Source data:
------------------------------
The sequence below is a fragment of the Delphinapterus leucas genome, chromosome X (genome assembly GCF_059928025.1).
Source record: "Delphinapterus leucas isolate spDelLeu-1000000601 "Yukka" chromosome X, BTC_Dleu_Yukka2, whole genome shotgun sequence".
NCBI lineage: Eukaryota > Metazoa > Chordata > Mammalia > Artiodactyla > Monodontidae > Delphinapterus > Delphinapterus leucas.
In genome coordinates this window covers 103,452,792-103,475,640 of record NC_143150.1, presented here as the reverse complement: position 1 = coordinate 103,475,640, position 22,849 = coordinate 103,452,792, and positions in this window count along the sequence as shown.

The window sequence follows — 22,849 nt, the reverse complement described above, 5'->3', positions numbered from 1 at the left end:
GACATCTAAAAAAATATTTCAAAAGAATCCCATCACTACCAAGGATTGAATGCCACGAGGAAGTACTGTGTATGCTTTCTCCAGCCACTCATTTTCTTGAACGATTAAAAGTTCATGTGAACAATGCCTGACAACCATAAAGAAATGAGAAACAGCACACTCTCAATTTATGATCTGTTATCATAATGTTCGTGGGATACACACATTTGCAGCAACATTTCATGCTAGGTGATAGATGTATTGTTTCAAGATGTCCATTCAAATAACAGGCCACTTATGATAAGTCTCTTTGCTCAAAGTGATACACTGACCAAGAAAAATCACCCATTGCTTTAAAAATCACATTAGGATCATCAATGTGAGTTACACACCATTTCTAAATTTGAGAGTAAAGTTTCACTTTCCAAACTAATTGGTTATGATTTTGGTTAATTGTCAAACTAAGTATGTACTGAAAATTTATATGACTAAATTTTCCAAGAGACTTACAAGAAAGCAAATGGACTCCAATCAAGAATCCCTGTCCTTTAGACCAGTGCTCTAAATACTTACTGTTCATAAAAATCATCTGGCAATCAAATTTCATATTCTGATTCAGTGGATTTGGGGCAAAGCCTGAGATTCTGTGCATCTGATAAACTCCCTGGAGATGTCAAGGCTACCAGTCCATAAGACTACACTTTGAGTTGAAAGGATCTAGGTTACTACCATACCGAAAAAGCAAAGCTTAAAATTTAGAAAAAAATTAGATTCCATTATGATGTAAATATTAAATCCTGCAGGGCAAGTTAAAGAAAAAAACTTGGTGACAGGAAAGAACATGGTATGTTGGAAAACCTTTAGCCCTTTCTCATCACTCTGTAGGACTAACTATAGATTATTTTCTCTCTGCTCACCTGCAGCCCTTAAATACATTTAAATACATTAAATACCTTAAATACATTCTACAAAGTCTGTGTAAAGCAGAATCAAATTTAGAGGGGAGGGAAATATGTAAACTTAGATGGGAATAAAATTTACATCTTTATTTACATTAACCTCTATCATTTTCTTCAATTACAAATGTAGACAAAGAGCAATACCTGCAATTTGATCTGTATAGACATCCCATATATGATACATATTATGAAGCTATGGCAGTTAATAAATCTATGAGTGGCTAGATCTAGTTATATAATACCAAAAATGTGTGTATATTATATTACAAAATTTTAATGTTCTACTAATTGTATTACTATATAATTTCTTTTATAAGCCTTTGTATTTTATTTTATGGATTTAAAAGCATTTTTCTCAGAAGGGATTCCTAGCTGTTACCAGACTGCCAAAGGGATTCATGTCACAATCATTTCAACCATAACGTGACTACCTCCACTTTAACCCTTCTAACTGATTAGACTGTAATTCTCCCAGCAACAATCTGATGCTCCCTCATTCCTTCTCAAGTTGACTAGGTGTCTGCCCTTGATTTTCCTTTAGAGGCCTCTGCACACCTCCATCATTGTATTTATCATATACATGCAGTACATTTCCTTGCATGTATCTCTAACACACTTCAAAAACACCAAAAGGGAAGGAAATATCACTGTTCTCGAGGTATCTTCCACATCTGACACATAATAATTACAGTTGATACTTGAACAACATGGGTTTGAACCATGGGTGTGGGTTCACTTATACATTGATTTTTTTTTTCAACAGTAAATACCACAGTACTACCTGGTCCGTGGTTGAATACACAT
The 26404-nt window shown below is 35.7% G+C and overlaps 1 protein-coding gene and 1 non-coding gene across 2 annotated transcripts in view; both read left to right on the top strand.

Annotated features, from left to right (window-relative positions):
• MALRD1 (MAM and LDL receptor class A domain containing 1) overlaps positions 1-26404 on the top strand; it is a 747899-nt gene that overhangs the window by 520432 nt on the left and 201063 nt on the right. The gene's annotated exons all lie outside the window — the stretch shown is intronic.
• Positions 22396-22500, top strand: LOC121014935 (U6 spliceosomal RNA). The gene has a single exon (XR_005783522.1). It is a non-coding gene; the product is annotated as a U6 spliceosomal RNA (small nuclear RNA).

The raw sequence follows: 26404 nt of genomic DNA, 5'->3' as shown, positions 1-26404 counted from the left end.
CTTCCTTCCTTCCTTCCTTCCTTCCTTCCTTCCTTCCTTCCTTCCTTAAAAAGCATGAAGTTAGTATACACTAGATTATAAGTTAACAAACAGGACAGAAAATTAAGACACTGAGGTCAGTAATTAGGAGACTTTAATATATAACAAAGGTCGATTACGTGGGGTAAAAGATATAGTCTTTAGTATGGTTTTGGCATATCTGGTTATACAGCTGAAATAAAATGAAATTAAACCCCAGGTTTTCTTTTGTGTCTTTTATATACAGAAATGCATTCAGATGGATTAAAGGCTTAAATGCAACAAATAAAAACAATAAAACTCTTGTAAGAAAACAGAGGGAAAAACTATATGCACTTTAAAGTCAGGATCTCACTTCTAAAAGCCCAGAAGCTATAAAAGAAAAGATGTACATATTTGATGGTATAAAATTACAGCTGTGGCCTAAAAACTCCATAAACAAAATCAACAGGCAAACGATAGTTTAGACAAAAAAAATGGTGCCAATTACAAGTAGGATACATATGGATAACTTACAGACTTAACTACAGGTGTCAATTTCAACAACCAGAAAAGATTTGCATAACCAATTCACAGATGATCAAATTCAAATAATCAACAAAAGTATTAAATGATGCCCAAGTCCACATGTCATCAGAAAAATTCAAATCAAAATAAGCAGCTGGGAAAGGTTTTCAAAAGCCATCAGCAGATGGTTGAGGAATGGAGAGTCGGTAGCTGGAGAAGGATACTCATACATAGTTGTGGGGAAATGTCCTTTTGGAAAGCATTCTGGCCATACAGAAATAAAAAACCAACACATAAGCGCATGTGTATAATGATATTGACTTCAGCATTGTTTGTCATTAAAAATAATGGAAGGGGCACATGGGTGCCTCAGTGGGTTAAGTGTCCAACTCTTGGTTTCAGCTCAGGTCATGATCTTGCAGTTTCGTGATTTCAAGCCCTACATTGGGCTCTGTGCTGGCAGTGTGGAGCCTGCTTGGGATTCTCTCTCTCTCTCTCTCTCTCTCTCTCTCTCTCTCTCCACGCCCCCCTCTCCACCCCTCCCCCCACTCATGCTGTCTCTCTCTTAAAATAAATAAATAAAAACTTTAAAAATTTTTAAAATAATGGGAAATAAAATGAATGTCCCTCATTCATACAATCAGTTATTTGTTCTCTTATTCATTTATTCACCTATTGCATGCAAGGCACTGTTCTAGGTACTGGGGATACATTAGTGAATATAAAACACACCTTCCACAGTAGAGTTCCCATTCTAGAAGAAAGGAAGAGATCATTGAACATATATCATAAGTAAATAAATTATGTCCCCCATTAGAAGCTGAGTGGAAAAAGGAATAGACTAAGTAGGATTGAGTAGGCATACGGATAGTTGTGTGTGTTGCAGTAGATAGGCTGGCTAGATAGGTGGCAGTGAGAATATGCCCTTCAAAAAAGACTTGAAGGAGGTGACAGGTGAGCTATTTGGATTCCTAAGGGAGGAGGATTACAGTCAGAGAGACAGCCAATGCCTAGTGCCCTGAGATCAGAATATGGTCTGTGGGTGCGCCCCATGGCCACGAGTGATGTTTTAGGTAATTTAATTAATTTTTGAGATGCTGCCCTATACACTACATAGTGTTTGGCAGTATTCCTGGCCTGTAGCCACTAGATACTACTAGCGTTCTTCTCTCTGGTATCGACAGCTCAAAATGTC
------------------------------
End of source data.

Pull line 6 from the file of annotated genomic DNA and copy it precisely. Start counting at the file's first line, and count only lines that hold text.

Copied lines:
GACATCTAAAAAAATATTTCAAAAGAATCCCATCACTACCAAGGATTGAATGCCACGAGGAAGTACTGTGTATGCTTTCTCCAGCCACTCATTTTCTTGAACGATTAAAAGTTCATGTGAACAATGCCTGACAACCATAAAGAAATGAGAAACAGCACACTCTCAATTTATGATCTGTTATCATAATGTTCGTGGGATACACACATTTGCAGCAACATTTCATGCTAGGTGATAGATGTATTGTTTCAAGATGTCCATTCAAATAACAGGCCACTTATGATAAGTCTCTTTGCTCAAAGTGATACACTGACCAAGAAAAATCACCCATTGCTTTAAAAATCACATTAGGATCATCAATGTGAGTTACACACCATTTCTAAATTTGAGAGTAAAGTTTCACTTTCCAAACTAATTGGTTATGATTTTGGTTAATTGTCAAACTAAGTATGTACTGAAAATTTATATGACTAAATTTTCCAAGAGACTTACAAGAAAGCAAATGGACTCCAATCAAGAATCCCTGTCCTTTAGACCAGTGCTCTAAATACTTACTGTTCATAAAAATCATCTGGCAATCAAATTTCATATTCTGATTCAGTGGATTTGGGGCAAAGCCTGAGATTCTGTGCATCTGATAAACTCCCTGGAGATGTCAAGGCTACCAGTCCATAAGACTACACTTTGAGTTGAAAGGATCTAGGTTACTACCATACCGAAAAAGCAAAGCTTAAAATTTAGAAAAAAATTAGATTCCATTATGATGTAAATATTAAATCCTGCAGGGCAAGTTAAAGAAAAAAACTTGGTGACAGGAAAGAACATGGTATGTTGGAAAACCTTTAGCCCTTTCTCATCACTCTGTAGGACTAACTATAGATTATTTTCTCTCTGCTCACCTGCAGCCCTTAAATACATTTAAATACATTAAATACCTTAAATACATTCTACAAAGTCTGTGTAAAGCAGAATCAAATTTAGAGGGGAGGGAAATATGTAAACTTAGATGGGAATAAAATTTACATCTTTATTTACATTAACCTCTATCATTTTCTTCAATTACAAATGTAGACAAAGAGCAATACCTGCAATTTGATCTGTATAGACATCCCATATATGATACATATTATGAAGCTATGGCAGTTAATAAATCTATGAGTGGCTAGATCTAGTTATATAATACCAAAAATGTGTGTATATTATATTACAAAATTTTAATGTTCTACTAATTGTATTACTATATAATTTCTTTTATAAGCCTTTGTATTTTATTTTATGGATTTAAAAGCATTTTTCTCAGAAGGGATTCCTAGCTGTTACCAGACTGCCAAAGGGATTCATGTCACAATCATTTCAACCATAACGTGACTACCTCCACTTTAACCCTTCTAACTGATTAGACTGTAATTCTCCCAGCAACAATCTGATGCTCCCTCATTCCTTCTCAAGTTGACTAGGTGTCTGCCCTTGATTTTCCTTTAGAGGCCTCTGCACACCTCCATCATTGTATTTATCATATACATGCAGTACATTTCCTTGCATGTATCTCTAACACACTTCAAAAACACCAAAAGGGAAGGAAATATCACTGTTCTCGAGGTATCTTCCACATCTGACACATAATAATTACAGTTGATACTTGAACAACATGGGTTTGAACCATGGGTGTGGGTTCACTTATACATTGATTTTTTTTTTCAACAGTAAATACCACAGTACTACCTGGTCCGTGGTTGAATACACAT